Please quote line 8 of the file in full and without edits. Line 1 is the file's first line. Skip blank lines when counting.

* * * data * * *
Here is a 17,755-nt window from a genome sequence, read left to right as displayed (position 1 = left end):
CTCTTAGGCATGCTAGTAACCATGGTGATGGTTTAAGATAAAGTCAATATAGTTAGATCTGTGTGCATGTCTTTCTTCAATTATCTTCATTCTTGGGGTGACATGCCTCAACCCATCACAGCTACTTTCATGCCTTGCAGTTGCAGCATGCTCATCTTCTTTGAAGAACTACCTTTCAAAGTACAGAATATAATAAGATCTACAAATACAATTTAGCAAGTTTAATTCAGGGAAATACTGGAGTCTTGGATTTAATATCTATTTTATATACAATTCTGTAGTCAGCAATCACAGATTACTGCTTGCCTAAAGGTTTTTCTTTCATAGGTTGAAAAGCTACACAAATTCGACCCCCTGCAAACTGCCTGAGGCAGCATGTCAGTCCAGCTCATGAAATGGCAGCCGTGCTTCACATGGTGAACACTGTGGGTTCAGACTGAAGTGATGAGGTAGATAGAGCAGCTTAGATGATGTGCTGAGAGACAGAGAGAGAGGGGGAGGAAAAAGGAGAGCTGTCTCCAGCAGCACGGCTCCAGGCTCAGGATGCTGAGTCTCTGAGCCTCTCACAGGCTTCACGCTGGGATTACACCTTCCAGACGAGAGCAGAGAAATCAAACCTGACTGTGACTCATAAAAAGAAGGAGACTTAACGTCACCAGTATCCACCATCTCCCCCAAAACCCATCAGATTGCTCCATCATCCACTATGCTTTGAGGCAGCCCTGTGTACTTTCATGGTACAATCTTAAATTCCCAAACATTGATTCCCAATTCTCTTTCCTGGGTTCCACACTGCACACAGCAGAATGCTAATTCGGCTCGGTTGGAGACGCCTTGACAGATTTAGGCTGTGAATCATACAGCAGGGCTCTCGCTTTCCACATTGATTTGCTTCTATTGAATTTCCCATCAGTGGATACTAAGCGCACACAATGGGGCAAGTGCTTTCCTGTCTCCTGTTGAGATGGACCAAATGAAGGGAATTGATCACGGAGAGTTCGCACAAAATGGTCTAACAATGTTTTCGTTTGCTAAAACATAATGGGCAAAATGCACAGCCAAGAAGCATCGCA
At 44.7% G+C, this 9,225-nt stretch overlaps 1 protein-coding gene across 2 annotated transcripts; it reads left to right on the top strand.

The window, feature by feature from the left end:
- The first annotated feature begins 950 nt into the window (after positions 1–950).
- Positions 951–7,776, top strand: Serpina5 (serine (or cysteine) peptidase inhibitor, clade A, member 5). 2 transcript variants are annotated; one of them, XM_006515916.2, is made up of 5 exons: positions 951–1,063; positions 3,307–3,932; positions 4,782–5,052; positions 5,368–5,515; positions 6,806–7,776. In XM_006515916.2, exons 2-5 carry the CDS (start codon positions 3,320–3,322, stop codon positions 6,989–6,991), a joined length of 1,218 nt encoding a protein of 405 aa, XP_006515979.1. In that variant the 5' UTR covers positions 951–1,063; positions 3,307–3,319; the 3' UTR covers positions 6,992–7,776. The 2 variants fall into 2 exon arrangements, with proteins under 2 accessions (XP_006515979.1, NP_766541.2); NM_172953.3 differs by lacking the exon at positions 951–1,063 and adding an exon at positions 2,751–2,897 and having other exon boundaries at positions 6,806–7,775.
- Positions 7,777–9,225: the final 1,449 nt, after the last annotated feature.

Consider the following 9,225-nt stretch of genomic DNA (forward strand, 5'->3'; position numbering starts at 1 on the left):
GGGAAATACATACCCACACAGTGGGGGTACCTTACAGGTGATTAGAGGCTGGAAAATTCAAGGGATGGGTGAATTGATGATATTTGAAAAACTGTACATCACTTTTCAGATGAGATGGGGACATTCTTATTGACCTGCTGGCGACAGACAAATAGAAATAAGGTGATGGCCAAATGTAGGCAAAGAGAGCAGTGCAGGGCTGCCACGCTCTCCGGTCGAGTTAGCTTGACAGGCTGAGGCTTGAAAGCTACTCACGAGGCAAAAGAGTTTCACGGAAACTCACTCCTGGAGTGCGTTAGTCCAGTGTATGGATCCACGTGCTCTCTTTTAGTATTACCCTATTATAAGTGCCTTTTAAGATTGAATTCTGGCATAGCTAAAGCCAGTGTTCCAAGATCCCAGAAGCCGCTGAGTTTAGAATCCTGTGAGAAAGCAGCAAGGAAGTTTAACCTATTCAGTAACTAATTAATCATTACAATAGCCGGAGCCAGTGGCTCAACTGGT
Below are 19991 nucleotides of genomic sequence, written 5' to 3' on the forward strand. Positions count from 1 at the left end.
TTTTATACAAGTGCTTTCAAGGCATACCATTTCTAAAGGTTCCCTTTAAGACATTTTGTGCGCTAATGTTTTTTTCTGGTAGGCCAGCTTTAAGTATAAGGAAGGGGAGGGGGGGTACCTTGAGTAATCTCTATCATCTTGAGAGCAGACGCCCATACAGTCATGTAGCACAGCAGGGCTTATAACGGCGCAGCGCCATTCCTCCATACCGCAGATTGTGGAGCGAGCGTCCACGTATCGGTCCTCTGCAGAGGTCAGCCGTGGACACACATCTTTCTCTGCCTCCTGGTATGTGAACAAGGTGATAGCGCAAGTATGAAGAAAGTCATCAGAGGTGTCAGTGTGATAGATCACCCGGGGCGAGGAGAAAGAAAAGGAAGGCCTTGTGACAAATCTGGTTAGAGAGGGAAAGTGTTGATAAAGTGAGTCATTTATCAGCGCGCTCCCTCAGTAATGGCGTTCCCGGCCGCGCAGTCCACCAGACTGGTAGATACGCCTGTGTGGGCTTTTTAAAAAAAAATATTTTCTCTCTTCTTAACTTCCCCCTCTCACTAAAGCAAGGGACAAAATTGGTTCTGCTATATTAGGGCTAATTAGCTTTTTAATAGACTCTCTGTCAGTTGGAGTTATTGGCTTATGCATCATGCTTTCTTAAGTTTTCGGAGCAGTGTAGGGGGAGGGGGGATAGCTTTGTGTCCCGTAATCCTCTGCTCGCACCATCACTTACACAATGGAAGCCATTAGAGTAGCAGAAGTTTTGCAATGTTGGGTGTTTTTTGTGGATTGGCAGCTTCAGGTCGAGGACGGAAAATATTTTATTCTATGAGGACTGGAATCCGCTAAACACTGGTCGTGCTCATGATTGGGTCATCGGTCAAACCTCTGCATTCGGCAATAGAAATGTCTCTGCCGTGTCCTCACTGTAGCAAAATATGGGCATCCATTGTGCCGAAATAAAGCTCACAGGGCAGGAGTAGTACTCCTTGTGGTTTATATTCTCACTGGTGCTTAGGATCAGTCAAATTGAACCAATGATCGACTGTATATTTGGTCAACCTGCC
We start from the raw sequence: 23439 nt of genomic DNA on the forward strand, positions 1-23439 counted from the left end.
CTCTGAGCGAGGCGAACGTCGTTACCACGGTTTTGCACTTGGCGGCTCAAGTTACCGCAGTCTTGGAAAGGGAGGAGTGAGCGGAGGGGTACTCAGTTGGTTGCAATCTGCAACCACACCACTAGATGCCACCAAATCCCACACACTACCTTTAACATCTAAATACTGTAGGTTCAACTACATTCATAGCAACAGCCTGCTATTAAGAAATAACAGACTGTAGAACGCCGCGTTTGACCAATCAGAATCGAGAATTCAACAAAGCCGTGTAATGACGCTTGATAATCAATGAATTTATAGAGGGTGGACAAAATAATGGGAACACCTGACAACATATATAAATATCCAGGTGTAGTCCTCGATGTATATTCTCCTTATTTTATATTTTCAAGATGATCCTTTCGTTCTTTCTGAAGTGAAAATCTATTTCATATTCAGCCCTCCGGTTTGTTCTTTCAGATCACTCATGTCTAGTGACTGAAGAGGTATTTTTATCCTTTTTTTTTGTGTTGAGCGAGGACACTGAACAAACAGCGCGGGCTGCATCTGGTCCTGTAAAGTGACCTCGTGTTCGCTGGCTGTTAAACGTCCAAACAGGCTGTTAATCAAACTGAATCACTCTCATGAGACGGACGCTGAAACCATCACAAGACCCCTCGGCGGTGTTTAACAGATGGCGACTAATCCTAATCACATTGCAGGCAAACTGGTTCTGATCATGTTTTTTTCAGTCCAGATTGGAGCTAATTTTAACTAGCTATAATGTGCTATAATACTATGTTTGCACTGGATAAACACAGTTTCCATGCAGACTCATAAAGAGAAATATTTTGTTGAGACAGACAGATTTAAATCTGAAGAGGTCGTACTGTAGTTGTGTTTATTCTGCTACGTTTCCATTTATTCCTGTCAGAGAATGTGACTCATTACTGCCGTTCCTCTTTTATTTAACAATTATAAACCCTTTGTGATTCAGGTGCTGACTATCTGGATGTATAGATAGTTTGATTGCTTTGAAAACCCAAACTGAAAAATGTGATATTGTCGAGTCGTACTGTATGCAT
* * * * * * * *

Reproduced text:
Consider the following 9,225-nt stretch of genomic DNA (forward strand, 5'->3'; position numbering starts at 1 on the left):